Operatie met behulp van een robot
Toys for boys of revolutionaire doorbraak?
For as long as mankind has existed, innovations have been met with distrust. So naturally, the added value of robot-assisted surgery is attracting some debate, both in the media and among surgeons. The question asked is – do such robots actually add anything to the surgical experience, or are they simply toys for technology-addicted boys? Do they actually benefit patients? And is their use cost-effective? Such assessments have thus far failed to demonstrate conclusively that the Da Vinci robot used in prostate surgery has much added value. (See this article in Medisch Contact of 16 May 2014 for more information on this subject.) However, there is more to robot-assisted surgery than just this one use.
Robot-assisted spinal surgery
Seven years ago Israeli company Mazor Robotics developed a robot to be used in spinal surgery. This small robot, which is the size of a can of Coke, helps surgeons place pedicle screws in a highly accurate manner. When I started working at Bergman Clinics 5 years ago, they purchased such a robot at my recommendation. The results have been nothing short of astounding. I’ve now used this robot in about 140 spinal operations, meaning it has placed 4x140=560 screws. Out of these 560 screws, only one had not been placed ideally. This is an incredible success rate, which can definitely be attributed to the software that makes this robot so uniquely effective.
Robot used to fixate vertebrae
The precision with which this device does its job exceeds any other clinical results involving a surgeon choosing the direction of the screws without using his hands, i.e., without robot-assisted navigation. This being the case, use of this mini-robot reduces the number of operations that have to be repeated because screws that were not properly implanted the first time round must be removed. This saves patients some discomfort and helps us save money. Another advantage of this robot is that it can be used in minimally invasive surgery involving screws being inserted through tiny incisions in the patient’s skin. In addition, surgeons using a robot require less X-radiation while performing their operations, which is healthier for both doctor and patient.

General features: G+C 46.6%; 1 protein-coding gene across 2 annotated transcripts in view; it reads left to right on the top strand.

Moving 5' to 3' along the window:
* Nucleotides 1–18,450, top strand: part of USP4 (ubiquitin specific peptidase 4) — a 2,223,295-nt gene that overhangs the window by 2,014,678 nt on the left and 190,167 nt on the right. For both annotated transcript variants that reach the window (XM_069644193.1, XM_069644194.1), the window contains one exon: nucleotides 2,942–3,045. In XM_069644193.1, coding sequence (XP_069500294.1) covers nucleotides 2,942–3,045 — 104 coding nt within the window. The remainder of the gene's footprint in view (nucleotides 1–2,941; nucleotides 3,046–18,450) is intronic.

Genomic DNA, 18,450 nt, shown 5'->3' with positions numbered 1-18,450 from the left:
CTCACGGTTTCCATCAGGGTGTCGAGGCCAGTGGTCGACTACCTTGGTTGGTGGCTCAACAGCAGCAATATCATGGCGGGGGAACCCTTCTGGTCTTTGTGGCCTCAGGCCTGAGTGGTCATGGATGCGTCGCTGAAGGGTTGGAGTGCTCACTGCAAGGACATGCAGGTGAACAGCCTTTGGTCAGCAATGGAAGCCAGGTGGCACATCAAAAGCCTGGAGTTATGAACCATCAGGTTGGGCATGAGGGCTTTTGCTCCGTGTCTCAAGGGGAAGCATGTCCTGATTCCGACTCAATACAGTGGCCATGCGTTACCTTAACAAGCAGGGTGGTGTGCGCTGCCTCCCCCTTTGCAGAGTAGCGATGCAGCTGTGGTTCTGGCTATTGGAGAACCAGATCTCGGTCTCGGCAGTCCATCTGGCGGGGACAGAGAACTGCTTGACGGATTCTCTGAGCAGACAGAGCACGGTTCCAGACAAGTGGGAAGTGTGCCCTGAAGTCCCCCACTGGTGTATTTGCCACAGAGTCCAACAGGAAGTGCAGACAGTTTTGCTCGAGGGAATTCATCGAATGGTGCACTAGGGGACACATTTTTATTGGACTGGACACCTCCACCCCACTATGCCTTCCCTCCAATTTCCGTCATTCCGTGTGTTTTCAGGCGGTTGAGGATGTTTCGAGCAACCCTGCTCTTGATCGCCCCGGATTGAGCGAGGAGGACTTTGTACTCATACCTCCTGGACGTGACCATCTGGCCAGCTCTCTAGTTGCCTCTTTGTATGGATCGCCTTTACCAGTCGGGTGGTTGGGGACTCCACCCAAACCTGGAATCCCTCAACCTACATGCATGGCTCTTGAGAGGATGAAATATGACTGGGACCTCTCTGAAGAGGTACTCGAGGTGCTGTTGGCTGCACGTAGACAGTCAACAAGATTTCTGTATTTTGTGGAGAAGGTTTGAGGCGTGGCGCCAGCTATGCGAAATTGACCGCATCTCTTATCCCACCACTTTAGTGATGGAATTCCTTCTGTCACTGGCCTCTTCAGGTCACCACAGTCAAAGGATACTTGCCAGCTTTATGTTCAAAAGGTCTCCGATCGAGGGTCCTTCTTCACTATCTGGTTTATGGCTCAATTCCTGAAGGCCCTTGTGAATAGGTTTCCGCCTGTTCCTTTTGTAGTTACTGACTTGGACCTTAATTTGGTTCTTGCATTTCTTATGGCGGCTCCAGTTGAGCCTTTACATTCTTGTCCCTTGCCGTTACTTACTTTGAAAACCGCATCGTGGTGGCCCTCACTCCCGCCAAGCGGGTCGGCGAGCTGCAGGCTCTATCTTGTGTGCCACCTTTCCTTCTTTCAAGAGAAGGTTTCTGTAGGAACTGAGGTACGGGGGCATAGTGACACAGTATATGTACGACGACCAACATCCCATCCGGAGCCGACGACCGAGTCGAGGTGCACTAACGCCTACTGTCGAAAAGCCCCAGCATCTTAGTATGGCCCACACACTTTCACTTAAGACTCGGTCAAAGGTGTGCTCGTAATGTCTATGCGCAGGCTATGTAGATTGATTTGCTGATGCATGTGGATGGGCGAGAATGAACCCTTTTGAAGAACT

Five years ago I was the first surgeon in the Benelux countries to use this robot. The only other people using it at the time were a few surgeons in Germany, Israel and the United States. By now over one hundred of these robots have been sold to American hospitals. A little while ago I was asked to give a presentation on my experiences with the Renaissance robot in Shanghai. I was received with great acclaim, and telling 500 spinal surgeons about my practice in Naarden, a town whose name most people present could not even pronounce, was an impressive experience.
By now a second generation of this robot has been released. You know how these things go – you’ve just bought yourself a new iPhone, and a new version will be released. However, I can keep my iPhone for free once I’ve been on a plan for 2 years, whereas this new robot will set the clinic back about half a million euros. I don’t think Santa Claus will give me one if I ask for it. And as far as I’m concerned, the results of my first-generation robot are still so groundbreaking that I won’t mind working with my loyal metal assistant for a little while longer.